Get help from best doctors, anonymously
Common Specialities
{{speciality.keyWord}}
Common Issues
{{issue.keyWord}}
Common Treatments
{{treatment.keyWord}}

How Low Bone Mineral Density (BMD) Can Cause Osteopenia?

Dr. Hanume Gowda S N 85% (10 ratings)
DNB - Orthopedics/Orthopedic Surgery, MBBS Bachelor of Medicine and Bachelor of Surgery, Fellowship In Joint Replacement
Orthopedist, Bangalore  •  27 years experience
How Low Bone Mineral Density (BMD) Can Cause  Osteopenia?

Osteopenia is a medical condition that gradually causes thinning of bone mass. While the thinning mass is not considered as severe, the real danger looms when osteopenia aggravates to osteoporosis, resulting in a bone fracture. Osteopenia is mostly witnessed in people above the age of 50. The difference between the diagnosis of osteopenia and osteoporosis lies in the measure of bone density.

Osteoporosis, on the other hand, is the loss of bone mass due to the deficiency of calcium, magnesium, vitamin D and other minerals and vitamins. Osteoporosis can lead to broken bones, height loss, acute pain and humpback. It is estimated that over 54 million people in the US suffer from osteoporosis.

Bone mineral density (BMD):
The calcium deposit in the bone is measured by the bone mineral density (BMD) test. This test rightly estimates the chances of bone fracture in a person. Furthermore, it helps a doctor to distinguish between osteopenia and osteoporosis. Being non-invasive in nature, this test can be performed anytime on areas such as hip, shin bone, spine etc. BMD can either be measured by plain radiographs or DEXA. The latter is a form of X-ray that has lesser exposure to radiation. Post the test, a score is given based on the calcium availability of the bones.

How is a BMD comprehended?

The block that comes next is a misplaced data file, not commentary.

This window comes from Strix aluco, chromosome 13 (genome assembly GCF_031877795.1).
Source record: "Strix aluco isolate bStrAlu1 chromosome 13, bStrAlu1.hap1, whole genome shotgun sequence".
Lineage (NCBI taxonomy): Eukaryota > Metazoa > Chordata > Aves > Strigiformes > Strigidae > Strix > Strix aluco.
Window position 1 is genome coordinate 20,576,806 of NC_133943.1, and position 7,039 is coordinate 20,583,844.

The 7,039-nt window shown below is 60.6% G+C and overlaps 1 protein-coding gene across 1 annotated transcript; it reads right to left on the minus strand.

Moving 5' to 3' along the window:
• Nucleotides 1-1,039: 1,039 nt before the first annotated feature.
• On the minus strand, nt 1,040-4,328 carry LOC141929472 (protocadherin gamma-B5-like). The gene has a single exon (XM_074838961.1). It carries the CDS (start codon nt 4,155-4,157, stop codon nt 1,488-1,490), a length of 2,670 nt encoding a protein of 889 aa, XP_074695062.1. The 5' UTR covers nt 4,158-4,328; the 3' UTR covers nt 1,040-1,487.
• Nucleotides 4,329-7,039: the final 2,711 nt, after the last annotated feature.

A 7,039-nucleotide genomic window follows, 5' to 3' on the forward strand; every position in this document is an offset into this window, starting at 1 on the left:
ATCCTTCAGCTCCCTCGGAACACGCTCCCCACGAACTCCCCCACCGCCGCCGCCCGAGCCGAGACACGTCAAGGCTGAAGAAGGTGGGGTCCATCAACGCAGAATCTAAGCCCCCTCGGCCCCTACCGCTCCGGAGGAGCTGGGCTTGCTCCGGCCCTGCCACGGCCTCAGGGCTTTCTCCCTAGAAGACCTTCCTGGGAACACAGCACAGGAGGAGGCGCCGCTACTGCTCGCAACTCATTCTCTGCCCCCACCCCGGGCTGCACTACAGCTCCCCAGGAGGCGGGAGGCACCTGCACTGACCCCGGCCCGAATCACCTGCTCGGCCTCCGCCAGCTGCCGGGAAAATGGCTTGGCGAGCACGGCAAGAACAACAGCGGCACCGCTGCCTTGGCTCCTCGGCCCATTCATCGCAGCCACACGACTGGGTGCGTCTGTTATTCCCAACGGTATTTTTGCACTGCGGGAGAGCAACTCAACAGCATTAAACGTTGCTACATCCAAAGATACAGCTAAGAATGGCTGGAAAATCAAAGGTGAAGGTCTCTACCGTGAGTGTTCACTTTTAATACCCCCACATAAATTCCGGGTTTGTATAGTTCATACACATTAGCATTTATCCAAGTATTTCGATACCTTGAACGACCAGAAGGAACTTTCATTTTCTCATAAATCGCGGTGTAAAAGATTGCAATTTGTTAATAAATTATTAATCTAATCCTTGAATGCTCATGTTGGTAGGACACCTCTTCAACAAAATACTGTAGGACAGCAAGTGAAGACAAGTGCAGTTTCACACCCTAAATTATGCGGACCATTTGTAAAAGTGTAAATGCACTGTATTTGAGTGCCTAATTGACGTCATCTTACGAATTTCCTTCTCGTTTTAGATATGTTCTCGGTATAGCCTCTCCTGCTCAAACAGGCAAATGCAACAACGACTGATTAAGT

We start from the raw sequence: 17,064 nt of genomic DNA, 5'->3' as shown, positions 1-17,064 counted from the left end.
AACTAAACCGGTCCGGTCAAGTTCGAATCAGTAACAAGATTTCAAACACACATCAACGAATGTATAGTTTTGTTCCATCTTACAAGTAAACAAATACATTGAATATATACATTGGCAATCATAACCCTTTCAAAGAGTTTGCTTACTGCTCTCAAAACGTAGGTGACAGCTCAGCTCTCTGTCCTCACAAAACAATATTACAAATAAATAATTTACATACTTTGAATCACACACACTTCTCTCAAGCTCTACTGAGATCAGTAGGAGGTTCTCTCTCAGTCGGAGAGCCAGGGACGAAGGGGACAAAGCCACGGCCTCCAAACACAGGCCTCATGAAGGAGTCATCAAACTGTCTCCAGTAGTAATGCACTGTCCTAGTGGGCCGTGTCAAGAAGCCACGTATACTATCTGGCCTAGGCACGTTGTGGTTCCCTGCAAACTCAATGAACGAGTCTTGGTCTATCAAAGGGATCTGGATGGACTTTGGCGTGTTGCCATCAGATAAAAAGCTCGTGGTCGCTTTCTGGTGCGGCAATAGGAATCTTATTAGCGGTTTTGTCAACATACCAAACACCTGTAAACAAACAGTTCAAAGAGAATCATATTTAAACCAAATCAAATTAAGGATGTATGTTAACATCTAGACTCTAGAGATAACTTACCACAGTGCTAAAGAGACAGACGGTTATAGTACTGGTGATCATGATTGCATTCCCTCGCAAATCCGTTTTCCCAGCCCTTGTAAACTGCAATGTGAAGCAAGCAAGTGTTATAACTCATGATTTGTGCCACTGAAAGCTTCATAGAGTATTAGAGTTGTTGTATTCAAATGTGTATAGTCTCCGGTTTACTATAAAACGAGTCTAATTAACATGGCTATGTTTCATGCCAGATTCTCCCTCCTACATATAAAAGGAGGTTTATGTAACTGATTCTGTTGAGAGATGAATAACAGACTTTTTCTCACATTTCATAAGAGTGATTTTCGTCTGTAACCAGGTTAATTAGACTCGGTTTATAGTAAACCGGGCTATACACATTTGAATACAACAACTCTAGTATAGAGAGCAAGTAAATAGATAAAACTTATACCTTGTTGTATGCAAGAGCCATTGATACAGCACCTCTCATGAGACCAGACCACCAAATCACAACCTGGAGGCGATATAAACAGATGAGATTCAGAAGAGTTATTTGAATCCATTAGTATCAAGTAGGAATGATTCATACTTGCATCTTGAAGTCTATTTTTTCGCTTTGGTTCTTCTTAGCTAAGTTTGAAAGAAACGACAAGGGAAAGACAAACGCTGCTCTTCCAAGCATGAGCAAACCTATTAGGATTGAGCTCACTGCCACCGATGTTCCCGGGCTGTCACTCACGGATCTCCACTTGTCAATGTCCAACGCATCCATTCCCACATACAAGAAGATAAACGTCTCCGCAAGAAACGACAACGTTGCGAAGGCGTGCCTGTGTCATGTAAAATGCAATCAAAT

Every BMD result is evaluated in the form of T-score. The T-score is derived by comparing the result of the BMD with a normal person in the 30’s having the same race and sex. The difference of score between a healthy individual and a patient affected with osteoporosis or osteopenia is referred to as Standard Deviation. A patient with a T-score in the range of (-1SD) to (-2.5SD) is considered a prime candidate for osteopenia. A patient having a T-score lesser than -2.5SD is diagnosed with osteoporosis.

Risk factor for osteopenia or osteoporosis:
While not everyone runs the risk of getting either osteopenia or osteoporosis, there are certain risk factors attached to it:

  1. Gender: Women run a higher risk of getting affected with osteopenia or osteoporosis.
  2. Race: Women who belong from the Caucasian or Asian origin run a higher risk of getting these diseases.
  3. Age: Most people tend to get these diseases above the age of 50. Humans have a tendency of losing close to 0.5 percent of bone every year after a certain age.
  4. Family history: A person with a family history of osteopenia or osteoporosis has more than 50% chance of getting either osteopenia or osteoporosis.
  5. Lifestyle: Poor diet, excessive smoking, alcohol, lack of exercising etc. goes a long way in contributing towards these diseases.
3592 people found this helpful
Icon

Book appointment with top doctors for Osteopenia treatment

View fees, clinic timings and reviews